10 gram sample
|half-life||4.468 billion years|
|parent isotopes||242pu (α)|
|isotope mass||238.05078826 u|
|decay mode||decay energy (mev)|
|isotopes of uranium |
complete table of nuclides
uranium-238 (238u or u-238) is the most common isotope of uranium found in nature, with a relative abundance of 99%. unlike uranium-235, it is non-fissile, which means it cannot sustain a chain reaction in a thermal-neutron reactor. however, it is fissionable by fast neutrons, and is fertile, meaning it can be transmuted to fissile plutonium-239. 238u cannot support a chain reaction because inelastic scattering reduces neutron energy below the range where fast fission of one or more next-generation nuclei is probable. doppler broadening of 238u's neutron absorption resonances, increasing absorption as fuel temperature increases, is also an essential negative feedback mechanism for reactor control.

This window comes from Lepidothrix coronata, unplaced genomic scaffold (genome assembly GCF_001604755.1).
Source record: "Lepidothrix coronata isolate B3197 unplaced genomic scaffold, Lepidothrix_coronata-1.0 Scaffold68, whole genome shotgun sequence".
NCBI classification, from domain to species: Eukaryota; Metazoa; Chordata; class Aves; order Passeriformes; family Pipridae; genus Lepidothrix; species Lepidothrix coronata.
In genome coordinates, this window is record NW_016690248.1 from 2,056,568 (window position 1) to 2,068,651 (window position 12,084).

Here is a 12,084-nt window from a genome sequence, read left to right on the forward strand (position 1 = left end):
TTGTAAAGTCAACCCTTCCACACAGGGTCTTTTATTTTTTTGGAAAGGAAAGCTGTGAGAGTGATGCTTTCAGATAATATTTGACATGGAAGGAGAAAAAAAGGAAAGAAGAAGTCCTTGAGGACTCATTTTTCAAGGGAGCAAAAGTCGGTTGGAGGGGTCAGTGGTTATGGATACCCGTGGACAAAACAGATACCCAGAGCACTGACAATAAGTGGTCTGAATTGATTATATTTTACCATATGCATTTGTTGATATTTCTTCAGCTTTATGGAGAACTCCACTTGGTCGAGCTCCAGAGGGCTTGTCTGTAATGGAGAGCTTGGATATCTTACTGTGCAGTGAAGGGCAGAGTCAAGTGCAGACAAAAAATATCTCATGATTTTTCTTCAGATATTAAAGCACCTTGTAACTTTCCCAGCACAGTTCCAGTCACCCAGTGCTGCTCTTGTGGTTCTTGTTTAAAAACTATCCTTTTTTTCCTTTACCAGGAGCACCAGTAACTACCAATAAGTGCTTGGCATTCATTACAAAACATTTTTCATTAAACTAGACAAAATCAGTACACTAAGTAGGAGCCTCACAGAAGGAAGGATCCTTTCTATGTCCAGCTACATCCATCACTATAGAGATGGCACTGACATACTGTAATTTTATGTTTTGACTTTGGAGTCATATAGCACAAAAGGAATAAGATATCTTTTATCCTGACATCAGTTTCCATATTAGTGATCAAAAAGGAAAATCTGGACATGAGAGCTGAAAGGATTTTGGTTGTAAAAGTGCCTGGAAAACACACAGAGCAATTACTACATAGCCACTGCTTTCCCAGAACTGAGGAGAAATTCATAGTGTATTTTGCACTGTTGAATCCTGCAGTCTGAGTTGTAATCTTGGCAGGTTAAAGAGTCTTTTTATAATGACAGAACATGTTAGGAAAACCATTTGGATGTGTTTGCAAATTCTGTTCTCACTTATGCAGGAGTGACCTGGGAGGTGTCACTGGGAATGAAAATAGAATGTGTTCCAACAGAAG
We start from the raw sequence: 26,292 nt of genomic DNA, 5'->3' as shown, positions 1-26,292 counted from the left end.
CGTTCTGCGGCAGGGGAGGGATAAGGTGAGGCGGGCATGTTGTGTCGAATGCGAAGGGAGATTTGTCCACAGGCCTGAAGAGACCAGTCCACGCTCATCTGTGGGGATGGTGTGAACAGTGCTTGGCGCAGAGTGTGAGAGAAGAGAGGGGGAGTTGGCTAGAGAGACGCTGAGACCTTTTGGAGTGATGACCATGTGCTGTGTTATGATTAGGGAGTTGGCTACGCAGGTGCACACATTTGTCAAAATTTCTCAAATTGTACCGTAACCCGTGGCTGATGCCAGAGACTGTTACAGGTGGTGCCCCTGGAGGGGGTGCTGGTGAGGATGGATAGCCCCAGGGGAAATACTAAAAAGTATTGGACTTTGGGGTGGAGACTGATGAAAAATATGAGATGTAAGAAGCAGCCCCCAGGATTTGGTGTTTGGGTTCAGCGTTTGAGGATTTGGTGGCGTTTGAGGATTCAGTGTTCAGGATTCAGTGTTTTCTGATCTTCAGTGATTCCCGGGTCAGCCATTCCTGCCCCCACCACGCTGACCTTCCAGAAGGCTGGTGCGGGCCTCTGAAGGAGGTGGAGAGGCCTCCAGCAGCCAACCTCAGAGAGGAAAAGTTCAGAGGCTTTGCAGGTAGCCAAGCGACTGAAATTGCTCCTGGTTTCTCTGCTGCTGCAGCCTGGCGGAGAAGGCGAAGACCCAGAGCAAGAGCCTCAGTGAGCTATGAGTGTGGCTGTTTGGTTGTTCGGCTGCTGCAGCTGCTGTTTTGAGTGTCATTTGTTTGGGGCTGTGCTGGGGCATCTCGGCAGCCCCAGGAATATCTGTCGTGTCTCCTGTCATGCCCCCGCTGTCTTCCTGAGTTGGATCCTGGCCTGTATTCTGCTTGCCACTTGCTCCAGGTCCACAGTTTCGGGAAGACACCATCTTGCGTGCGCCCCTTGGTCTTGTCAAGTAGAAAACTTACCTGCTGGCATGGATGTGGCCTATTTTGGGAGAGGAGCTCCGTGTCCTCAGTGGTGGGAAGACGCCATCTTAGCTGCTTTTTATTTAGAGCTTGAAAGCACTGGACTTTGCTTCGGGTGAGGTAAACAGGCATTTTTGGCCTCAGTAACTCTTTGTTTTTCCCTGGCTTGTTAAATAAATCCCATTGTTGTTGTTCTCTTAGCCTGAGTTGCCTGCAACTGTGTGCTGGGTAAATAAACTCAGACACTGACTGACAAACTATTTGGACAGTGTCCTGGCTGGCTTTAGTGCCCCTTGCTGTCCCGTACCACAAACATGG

around 99.284% of natural uranium's mass is uranium-238, which has a half-life of 1.41×1017 seconds (4.468×109 years, or 4.468 billion years).
due to its natural abundance and half-life relative to other radioactive elements, 238u produces ~40% of the radioactive heat produced within the earth. 238u decay contributes 6 electron anti-neutrinos per decay (1 per beta decay), resulting in a large detectable geoneutrino signal when decays occur within the earth. the decay of 238u to daughter isotopes is extensively used in radiometric dating, particularly for material older than ~ 1 million years.
depleted uranium has an even higher concentration of the 238u isotope, and even low-enriched uranium (leu), while having a higher proportion of the uranium-235 isotope (in comparison to depleted uranium), is still mostly 238u. reprocessed uranium is also mainly 238u, with about as much uranium-235 as natural uranium, a comparable proportion of uranium-236, and much smaller amounts of other isotopes of uranium such as uranium-234, uranium-233, and uranium-232.